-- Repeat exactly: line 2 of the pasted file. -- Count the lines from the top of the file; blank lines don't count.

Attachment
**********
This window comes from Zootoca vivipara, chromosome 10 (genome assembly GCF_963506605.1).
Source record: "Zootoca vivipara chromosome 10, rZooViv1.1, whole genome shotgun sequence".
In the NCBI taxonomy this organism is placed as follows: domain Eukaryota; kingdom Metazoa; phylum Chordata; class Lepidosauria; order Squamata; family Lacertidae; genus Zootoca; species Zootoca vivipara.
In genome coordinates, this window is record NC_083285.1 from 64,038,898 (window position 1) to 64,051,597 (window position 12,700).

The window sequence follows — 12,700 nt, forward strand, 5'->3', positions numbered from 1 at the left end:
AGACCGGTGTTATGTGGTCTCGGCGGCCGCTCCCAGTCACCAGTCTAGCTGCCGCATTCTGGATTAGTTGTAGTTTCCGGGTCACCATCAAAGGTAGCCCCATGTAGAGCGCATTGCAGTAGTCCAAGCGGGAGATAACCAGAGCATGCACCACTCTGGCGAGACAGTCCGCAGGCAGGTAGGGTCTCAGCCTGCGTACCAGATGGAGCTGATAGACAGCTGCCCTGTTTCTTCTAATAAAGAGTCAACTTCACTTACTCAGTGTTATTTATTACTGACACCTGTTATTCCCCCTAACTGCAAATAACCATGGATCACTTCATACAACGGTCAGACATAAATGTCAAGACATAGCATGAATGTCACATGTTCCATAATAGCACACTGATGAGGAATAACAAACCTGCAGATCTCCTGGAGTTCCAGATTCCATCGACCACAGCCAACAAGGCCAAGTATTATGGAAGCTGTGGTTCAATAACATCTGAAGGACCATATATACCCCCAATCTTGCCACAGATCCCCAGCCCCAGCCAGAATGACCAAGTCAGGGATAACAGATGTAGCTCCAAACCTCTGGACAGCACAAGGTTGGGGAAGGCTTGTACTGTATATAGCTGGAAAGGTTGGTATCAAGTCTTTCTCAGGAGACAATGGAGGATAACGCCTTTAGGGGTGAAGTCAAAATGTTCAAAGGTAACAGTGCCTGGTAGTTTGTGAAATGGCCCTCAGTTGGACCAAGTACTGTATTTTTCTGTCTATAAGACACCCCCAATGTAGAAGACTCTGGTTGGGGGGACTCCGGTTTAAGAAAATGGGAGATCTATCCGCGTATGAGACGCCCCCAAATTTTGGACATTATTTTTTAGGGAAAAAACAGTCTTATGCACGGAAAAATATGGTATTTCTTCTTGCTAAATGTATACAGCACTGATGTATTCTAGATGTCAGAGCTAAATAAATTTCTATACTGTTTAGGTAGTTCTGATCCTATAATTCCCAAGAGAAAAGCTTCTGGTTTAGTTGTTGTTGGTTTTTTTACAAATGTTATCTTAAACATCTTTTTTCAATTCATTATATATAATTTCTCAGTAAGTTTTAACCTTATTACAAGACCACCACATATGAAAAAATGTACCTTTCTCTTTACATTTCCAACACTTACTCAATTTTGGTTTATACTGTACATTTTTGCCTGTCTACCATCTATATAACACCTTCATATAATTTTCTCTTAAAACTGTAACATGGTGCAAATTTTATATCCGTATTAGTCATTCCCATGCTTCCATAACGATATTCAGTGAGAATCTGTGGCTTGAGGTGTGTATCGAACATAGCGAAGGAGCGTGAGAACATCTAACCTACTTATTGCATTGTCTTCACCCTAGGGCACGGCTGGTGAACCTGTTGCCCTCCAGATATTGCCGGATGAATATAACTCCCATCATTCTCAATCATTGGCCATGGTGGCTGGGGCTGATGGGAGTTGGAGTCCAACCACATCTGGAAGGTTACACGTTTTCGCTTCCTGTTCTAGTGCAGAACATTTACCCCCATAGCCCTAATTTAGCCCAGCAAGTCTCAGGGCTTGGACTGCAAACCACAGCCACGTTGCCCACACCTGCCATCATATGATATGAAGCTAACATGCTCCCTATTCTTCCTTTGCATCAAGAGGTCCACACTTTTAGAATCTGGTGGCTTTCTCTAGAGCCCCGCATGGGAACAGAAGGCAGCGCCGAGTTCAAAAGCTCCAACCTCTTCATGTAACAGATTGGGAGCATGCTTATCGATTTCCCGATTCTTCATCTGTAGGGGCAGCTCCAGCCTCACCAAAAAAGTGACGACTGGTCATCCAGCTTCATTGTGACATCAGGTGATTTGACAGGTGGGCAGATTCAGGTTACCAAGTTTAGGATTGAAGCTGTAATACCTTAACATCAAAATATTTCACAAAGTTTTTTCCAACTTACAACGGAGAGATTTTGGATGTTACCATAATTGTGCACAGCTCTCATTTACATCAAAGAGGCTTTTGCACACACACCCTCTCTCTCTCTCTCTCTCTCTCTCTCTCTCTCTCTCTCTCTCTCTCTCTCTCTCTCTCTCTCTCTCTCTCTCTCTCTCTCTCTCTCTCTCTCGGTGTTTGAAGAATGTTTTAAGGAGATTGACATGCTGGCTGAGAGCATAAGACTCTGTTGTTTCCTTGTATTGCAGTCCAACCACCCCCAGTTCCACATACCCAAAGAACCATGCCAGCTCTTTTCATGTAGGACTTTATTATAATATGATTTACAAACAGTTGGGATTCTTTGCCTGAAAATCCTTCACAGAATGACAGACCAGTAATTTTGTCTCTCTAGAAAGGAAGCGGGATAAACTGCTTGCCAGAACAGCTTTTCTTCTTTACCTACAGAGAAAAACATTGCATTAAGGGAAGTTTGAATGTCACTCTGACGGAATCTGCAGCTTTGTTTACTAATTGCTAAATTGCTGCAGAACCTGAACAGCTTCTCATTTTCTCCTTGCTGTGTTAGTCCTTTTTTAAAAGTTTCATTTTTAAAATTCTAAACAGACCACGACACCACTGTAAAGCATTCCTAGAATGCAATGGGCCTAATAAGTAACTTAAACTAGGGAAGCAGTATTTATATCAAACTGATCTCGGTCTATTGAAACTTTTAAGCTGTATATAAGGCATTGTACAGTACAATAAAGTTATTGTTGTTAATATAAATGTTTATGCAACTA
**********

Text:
Source record: "Zootoca vivipara chromosome 10, rZooViv1.1, whole genome shotgun sequence".